“Isn’t that what you’d expect them to say, seeing how they’re lying?” he said. “I’d rather believe the honest patriotic journalists at World Net Daily and that Texas Ranger who witnessed saw trains with shackles. Plus, this morning Johnny Lee says he saw heard straight from his barber who read something online about Sarah Palin flying down from Alaska with a planeload of guns, moose jerky and night-vision goggles.”

Derringer said if his forces run out of ammunition and armadillos before Palin touches down, his backup plan was to base every brigade of his army within half a mile of the nearest Cabela’s, since it’s already “packed to the rafters” with tents, camo, boots, rifles and 5.56 mm ammo.

A separate team of trackers and hunters, he said, were out in the bush right now, gathering up a sufficient supply of armadillos for the coming Armageddon.

Everybody panic: expert says Yellowstone Supervolcano could ‘destroy the United States’

So people are freaking out because (a) the Yellowstone supervolcano blows up every 600,000 years, (b) it would turn North America into a sea of ash and create a mini Ice Age, (c) the magma pit under the supervolcano is causing earthquakes and bulging and  (d) there’s a viral video of bison running along a highway, supposedly fleeing the coming explosion.

Well, grab your bug-out bag and run for the hills.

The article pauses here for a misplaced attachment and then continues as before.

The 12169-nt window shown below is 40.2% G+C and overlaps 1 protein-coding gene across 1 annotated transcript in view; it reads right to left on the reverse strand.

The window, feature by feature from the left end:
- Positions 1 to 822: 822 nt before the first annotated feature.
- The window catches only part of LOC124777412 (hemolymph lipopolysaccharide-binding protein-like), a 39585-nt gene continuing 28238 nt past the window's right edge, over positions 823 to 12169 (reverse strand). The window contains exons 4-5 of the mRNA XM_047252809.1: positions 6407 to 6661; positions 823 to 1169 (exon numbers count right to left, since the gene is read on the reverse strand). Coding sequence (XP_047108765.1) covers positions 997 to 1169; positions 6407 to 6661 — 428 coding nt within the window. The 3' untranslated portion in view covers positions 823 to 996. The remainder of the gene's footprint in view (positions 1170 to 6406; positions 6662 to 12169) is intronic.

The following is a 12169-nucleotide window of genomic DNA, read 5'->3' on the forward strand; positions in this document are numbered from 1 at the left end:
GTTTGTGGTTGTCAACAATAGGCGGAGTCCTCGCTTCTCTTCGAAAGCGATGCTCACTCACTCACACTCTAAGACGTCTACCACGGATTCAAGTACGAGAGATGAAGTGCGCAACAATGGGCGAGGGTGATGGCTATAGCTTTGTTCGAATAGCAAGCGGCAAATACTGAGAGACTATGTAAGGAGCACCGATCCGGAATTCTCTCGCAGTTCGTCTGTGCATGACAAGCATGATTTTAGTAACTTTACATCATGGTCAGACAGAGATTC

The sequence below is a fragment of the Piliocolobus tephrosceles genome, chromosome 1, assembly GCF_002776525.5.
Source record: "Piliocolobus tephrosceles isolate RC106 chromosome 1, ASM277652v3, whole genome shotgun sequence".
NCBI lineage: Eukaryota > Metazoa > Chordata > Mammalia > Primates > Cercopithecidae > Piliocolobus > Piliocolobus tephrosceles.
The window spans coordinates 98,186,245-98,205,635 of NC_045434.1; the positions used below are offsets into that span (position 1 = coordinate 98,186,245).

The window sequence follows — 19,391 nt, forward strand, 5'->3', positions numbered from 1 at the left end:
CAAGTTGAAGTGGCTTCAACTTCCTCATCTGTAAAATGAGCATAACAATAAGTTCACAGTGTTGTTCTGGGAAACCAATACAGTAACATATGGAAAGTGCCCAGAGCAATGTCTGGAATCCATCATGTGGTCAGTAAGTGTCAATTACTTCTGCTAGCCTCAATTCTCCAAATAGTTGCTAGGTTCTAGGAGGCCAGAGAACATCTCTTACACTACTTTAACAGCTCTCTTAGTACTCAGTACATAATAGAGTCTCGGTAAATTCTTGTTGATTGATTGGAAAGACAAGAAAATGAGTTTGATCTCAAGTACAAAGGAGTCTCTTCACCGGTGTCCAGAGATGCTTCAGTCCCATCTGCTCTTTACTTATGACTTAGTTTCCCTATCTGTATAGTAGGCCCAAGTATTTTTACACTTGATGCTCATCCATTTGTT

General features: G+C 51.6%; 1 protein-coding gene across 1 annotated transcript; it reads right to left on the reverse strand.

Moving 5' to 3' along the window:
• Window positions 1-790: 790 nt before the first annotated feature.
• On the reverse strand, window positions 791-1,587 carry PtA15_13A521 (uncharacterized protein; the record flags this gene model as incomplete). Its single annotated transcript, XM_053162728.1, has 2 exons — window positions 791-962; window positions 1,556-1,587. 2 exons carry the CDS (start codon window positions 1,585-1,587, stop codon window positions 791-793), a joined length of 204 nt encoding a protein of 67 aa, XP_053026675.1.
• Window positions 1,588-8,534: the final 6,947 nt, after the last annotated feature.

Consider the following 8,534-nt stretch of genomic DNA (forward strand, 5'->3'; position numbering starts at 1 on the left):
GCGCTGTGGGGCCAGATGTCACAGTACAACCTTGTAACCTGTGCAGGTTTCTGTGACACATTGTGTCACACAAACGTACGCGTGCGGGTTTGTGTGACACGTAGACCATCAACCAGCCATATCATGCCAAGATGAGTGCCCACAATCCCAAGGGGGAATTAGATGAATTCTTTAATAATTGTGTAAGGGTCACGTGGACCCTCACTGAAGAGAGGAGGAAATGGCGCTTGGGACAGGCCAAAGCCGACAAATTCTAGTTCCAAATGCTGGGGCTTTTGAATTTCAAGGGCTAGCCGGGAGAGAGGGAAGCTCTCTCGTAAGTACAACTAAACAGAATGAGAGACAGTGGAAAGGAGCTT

Except it might not happen for another 100,000 years. So there’s that.

This video lends weight to survivalist types pointing at the stockpile of canned food and ammo in the basement and saying, “See? It was all worth it. Throw the tent in the pickup and let’s head to the Yukon.”

On the other hand, a supervolcano is a complicated thing. It doesn’t sleep for eons and suddenly wake up to go boom, as this man of science explains in a smart, rational look at Yellowstone.

And finally, this park ranger at Yellowstone, who sort of knows more about the bison and the supervolcano, seeing how it’s his job, destroys the whole “the bison are fleeing, so we must run for our lives, too!” thing.

In the end, I disagree with the viral video folks and End of the World theorists saying “This is it.” Will this supervolcano go nuts? Someday. Scientists say there’s a 1 in 10,000 chance Yellowstone will blow in our lifetime.

Those odds make this far, far more likely than (1) a zombie infestation, (2) U.N. black helicopters coming for your shotgun or (3) killer robots that transform into cars making a mess out of Manhattan. If you’re going to be smart about being prepared, yeah, it’s worth thinking about Yellowstone.

But it’s not worth obsessing over, and there’s no need to panic.

It’s far smarter to think about heart disease, traffic accidents, cancer, getting mugged in a dark alley, diabetes, climate change.

Will you likely dodge most of them? Sure. But 10 out of 10 people die, those are known dangers and it only takes one of them to get lucky and add you to the list. It’d be smart to prepare and prevent the most likely dangers, seeing how they’re basically sure bets compared to Yellowstone going boom or a giant asteroid slamming into Florida because Bruce Willis was too busy making THE EXPENDABLES 12: BUSTING OUT OF THE NURSING HOME.

So while I agree with survivalists about being prepared for more than a flat tire, you should be brutally practical and look at the odds, then spend time and energy on the most likely Terrible Things You Would Like to Avoid, and 99 percent of those problems aren’t solved by me stocking up on more cases of MRE’s. Though I do have a killer plan for making any house zombie proof.

Bulletproof skin and other insane inventions

This isn’t science fiction, or something dreamed up by Stan Lee back in 1962.